...Sen. Lisa Murkowski [has] blocked a bill that would have raised the maximum liability for oil companies after a spill from a paltry $75 million to $10 billion. The Republican lawmaker said the bill, introduced by Sen. Robert Menendez (D-NJ), would have unfairly hurt smaller oil companies by raising the costs of oil production. The legislation is "not where we need to be right now" she said. Murkowski's move came just hours after Washington's top oil lobby, the American Petroleum Institute (API) expressed vociferous opposition to raising the cap. It argued that doing so would "threaten the viability of deep-water operations, significantly reduce U.S. domestic oil production and harm U.S. energy security." API's membership includes large oil companies like ExxonMobil and BP America, as well as smaller ones.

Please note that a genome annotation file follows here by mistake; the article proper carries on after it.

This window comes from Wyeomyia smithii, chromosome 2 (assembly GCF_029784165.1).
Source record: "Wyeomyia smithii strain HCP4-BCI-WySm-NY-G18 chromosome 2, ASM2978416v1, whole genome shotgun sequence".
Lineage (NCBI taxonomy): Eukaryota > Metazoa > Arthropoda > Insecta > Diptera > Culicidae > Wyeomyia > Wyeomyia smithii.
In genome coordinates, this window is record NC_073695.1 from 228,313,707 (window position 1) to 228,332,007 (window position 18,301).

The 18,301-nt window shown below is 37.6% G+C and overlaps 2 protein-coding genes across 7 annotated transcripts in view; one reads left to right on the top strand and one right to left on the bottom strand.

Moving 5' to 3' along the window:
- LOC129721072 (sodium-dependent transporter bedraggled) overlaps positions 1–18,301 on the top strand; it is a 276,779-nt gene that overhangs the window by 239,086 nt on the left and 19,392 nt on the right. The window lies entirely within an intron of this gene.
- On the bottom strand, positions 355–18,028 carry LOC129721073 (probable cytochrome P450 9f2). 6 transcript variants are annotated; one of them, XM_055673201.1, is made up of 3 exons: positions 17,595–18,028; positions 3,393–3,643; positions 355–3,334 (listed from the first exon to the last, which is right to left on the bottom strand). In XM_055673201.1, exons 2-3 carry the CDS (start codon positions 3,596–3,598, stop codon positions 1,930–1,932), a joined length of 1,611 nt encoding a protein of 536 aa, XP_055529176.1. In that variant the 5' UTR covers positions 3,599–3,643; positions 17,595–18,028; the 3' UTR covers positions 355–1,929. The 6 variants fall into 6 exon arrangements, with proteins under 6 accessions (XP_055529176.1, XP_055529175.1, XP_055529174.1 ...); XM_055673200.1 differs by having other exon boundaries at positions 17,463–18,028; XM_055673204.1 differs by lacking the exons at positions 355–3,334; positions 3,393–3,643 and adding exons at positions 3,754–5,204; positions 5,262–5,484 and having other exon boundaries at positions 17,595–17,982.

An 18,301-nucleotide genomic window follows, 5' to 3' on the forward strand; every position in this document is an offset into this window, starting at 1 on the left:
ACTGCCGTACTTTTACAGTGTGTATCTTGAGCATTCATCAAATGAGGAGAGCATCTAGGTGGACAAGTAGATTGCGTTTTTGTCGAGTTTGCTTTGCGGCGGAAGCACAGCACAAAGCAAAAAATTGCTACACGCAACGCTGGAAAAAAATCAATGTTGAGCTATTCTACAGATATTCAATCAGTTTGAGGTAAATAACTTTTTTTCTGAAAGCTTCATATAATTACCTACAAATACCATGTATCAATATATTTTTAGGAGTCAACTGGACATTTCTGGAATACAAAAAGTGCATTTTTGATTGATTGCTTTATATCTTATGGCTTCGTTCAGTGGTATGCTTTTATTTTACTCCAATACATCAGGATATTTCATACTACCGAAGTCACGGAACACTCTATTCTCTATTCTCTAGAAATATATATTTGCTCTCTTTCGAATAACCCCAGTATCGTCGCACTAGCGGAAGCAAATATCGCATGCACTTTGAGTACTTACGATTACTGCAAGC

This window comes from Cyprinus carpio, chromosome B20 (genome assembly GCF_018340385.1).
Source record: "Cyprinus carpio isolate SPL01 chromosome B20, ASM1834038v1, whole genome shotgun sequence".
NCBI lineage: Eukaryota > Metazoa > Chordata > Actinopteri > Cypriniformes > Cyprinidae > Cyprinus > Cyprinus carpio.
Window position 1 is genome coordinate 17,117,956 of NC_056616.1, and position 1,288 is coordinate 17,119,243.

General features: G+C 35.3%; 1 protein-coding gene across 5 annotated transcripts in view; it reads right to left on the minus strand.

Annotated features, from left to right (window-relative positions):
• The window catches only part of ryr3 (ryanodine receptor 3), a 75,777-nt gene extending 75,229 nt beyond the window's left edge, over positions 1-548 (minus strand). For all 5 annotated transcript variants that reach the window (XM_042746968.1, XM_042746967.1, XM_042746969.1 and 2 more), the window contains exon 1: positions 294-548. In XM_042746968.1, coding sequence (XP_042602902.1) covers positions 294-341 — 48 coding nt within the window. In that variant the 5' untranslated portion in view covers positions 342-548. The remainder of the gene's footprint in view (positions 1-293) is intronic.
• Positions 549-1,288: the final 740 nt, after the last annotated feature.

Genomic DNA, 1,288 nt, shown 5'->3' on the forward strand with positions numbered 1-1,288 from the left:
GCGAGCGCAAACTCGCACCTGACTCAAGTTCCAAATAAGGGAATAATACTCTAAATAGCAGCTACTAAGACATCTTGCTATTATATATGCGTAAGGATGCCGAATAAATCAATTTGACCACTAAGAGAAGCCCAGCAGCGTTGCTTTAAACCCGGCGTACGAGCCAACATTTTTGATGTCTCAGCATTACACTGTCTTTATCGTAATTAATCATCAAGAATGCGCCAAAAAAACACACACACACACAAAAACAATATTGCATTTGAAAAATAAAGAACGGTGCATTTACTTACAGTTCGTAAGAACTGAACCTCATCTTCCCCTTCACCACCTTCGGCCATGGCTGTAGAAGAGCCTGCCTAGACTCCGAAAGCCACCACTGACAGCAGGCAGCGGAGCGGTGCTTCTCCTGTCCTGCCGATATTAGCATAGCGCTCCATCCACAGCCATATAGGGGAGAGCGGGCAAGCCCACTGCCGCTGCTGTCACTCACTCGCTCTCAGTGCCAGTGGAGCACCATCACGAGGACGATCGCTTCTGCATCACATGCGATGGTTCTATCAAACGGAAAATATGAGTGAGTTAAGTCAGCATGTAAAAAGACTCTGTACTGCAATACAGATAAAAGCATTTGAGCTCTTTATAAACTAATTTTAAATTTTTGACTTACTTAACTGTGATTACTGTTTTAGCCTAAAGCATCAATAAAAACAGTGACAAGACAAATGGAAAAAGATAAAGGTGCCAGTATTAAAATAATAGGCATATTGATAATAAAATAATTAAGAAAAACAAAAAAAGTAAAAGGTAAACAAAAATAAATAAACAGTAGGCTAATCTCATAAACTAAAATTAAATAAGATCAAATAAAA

In an article for The Washington Post of June 24 2010, ‘Beyond the BP Oil Spill, A Case of Chronic Pollution,’ author Steve Tracton, states,‘According to government estimates, as of yesterday anywhere from 39 million to 111 million gallons of crude oil has gushed into the Gulf of Mexico (that excludes captured oil)...2.5 million gallons more continue to spill each day -- that's an Exxon Valdez spill (nearly 11 million gallons total)... every four days.’Read more at Suite101: BP Oil Spill, BP Shares Plummet as the Environment Is Massacred 'Lobby' is a euphemism for the corporate ownership of the U.S government, indeed, corporate ownership of any government, be it Hitler's Germany, Mussolini's Italy, Franco's Spain. Corporations --recently created 'persons' by SCOTUS --are not above the law despite the worst efforts of Scalia, Roberts and the other extremists on the U.S. high court. International law, in fact, obligates states to 'regulate' offshore drilling.Considered to be a “Constitution for the ocean”,10 and adopted by over three-uarters of the 192 member-States of the United Nations,11 the LOSC is the primary, overarching, legally binding, global instrument on the law of the sea. According to the preamble, its Parties intended “to settle all issues relating to law of the sea” and to establish “a legal order for the seas and oceans,” bearing in mind “that the problems of ocean space are closely interrelated and need to be considered as a whole”. The LOSC is not a “framework treaty”; it does not depend for its implementation on the development of annexes and protocols, and “its provisions form an integral whole.”12 It governs all activities, including geoengineering projects, which involve or affect the marine environment.States have a responsibility, perhaps a 'duty' to “adopt laws and regulations" to prevent, reduce and control pollution of the marine environment. States are required to utilize all means '...at their disposal' to address every issue relating to the marine environment. As stated in the above cited material: "Doing nothing about marine pollution is not an option..!"